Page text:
Determinants of improved survival after oesophagectomy for cancer

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Abstract

Background:

Survival after oesophagectomy for cancer seems to be improving. This study aimed to identify the most important contributors to this change.

Methods:

Patients who underwent oesophagectomy from 1999 to 2010 were extracted from the Netherlands Cancer Registry. Four time periods were compared: 1999–2001 (period 1), 2002–2004 (period 2), 2005–2007 (period 3) and 2008–2010 (period 4). Hospital type, tumour location, tumour type, tumour differentiation, neoadjuvant therapy, operation type, (y)pT category, involvement of surgical resection margins, number of removed lymph nodes and number of involved lymph nodes were investigated in relation to trends in survival using multivariable analysis.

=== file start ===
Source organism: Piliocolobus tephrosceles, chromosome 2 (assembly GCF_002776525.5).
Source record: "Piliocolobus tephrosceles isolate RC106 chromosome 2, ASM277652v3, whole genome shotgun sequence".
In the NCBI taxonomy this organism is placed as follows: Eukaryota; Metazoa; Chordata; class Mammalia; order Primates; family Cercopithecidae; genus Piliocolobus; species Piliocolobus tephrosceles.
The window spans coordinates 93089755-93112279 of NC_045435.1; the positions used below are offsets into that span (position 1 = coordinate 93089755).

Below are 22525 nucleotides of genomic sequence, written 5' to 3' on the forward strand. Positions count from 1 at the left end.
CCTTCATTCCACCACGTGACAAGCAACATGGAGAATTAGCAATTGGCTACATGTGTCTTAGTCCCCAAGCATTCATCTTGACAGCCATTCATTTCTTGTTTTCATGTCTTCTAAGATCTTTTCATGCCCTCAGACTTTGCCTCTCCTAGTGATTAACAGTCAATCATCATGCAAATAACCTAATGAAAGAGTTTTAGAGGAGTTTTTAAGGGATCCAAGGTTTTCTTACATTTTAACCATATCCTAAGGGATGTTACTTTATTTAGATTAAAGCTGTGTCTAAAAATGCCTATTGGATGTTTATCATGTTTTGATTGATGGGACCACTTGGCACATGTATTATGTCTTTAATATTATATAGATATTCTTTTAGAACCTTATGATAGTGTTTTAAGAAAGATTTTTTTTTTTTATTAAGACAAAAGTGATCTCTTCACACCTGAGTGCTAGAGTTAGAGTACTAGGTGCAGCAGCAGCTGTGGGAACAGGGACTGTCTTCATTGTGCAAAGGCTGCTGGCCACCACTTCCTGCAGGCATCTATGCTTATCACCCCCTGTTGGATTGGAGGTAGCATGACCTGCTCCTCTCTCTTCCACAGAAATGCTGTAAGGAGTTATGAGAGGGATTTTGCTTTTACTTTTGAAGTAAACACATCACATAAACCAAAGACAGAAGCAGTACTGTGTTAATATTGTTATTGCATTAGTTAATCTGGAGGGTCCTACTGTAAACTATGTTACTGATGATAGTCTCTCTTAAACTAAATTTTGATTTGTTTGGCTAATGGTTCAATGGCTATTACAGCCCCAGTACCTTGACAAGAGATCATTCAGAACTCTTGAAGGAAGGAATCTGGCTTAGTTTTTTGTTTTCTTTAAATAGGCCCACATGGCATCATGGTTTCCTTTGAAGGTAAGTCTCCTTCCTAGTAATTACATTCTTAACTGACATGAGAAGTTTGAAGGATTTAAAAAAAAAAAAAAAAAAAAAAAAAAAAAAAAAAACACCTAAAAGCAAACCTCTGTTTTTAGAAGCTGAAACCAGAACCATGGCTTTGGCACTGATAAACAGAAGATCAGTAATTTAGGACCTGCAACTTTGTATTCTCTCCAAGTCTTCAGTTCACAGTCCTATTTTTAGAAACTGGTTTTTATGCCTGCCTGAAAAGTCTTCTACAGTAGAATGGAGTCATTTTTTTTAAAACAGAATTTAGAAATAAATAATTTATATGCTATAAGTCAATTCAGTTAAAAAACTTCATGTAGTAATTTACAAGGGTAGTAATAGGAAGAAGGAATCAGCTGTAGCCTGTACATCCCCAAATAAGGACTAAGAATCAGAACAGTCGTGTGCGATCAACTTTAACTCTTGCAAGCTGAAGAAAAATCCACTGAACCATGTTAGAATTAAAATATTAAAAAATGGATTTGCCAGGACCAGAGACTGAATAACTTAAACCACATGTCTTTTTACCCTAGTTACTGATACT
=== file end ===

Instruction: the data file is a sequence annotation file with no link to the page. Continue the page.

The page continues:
Results:

A total of 4382 patients were identified. Two-year overall survival rates improved from 49·3 per cent in period 1 to 58·4, 56·2 and 61·0 per cent in periods 2, 3 and 4 respectively (P< 0·001). Multivariable survival analysis revealed that the improvement in survival between periods 3 and 4 was related to the introduction of neoadjuvant therapy. The improvement in survival between periods 1 and 2 could not be explained completely by the factors studied. The number of examined lymph nodes increased, especially between periods 2 and 3, but this increase was not associated with the improvement in survival.

Conclusion:

The observed increase in long-term survival after surgery for oesophageal cancer between 1999 and 2010 in the Netherlands is difficult to explain fully, although the recent increase seems to be partly attributable to the introduction of neoadjuvant therapy.

Conclusion:

Main source of improvement seems to be neoadjuvant therapy

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